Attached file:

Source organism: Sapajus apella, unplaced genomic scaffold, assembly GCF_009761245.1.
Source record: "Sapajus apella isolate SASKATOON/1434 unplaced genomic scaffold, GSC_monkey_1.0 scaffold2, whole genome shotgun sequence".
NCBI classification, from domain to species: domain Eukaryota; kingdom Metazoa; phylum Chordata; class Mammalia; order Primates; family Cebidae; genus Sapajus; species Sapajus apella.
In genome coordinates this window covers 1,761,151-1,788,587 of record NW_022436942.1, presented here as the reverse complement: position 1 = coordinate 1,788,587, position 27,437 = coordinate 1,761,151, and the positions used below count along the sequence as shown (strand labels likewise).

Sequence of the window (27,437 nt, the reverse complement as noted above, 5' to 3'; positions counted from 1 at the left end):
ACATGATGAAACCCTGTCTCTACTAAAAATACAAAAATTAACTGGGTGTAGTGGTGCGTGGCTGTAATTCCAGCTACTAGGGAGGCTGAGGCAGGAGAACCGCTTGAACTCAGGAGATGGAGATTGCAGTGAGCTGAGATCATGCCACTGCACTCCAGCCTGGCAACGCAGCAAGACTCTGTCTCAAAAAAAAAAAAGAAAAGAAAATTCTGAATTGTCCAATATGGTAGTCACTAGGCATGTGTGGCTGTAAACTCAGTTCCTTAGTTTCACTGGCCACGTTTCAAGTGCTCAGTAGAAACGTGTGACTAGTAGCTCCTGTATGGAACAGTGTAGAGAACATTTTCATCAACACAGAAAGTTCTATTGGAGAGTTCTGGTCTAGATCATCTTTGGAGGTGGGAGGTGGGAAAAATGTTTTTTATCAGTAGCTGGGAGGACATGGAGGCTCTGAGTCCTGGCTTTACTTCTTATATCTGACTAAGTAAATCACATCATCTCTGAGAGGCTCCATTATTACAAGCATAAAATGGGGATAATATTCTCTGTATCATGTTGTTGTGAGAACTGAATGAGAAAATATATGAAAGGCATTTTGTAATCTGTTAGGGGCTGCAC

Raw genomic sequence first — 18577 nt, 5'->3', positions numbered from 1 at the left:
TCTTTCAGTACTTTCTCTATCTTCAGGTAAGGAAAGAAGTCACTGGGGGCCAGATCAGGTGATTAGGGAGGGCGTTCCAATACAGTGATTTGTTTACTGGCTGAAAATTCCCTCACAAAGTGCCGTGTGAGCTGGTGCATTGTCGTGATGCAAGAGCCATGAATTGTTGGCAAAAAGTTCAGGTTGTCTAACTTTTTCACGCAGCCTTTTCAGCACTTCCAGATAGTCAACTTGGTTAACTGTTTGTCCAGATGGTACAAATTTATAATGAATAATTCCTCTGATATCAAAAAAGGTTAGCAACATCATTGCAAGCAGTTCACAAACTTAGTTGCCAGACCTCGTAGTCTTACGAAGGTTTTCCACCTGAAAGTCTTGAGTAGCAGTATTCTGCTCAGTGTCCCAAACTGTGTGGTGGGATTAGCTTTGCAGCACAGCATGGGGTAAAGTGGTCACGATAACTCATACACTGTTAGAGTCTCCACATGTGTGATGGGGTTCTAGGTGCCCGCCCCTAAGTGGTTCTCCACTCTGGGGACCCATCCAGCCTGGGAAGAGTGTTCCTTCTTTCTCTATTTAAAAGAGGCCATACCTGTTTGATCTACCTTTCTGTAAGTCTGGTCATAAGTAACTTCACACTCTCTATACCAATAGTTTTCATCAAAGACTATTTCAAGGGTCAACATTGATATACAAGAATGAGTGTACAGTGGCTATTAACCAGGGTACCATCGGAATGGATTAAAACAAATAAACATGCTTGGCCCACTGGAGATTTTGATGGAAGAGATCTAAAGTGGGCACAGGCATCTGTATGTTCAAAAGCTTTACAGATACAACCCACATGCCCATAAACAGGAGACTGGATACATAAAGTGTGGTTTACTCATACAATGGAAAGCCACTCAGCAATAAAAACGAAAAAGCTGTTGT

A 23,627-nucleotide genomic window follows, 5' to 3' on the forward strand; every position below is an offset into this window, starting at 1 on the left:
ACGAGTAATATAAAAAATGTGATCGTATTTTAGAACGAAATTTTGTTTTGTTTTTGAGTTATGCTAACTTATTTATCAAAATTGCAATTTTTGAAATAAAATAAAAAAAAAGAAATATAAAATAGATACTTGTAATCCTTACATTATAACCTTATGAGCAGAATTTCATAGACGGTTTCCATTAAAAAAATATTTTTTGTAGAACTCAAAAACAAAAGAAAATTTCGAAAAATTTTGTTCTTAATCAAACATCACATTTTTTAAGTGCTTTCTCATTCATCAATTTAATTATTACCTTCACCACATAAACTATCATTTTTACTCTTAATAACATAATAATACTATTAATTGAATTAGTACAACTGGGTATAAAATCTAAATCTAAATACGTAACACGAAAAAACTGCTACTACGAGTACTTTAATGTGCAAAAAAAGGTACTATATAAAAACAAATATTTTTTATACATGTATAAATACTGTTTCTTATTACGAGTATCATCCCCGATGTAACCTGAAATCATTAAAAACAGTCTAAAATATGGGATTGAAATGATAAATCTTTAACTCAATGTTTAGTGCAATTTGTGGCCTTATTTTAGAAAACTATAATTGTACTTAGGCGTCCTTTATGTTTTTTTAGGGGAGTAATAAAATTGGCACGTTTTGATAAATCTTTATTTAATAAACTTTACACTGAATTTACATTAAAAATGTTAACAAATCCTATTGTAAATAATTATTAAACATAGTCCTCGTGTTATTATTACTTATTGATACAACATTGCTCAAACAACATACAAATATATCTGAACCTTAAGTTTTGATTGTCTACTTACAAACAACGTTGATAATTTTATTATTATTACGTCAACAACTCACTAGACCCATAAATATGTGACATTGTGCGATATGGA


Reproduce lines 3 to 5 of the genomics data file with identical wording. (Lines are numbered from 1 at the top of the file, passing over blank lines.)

NCBI classification, from domain to species: domain Eukaryota; kingdom Metazoa; phylum Chordata; class Mammalia; order Primates; family Cebidae; genus Sapajus; species Sapajus apella.
In genome coordinates this window covers 1,761,151-1,788,587 of record NW_022436942.1, presented here as the reverse complement: position 1 = coordinate 1,788,587, position 27,437 = coordinate 1,761,151, and the positions used below count along the sequence as shown (strand labels likewise).

Sequence of the window (27,437 nt, the reverse complement as noted above, 5' to 3'; positions counted from 1 at the left end):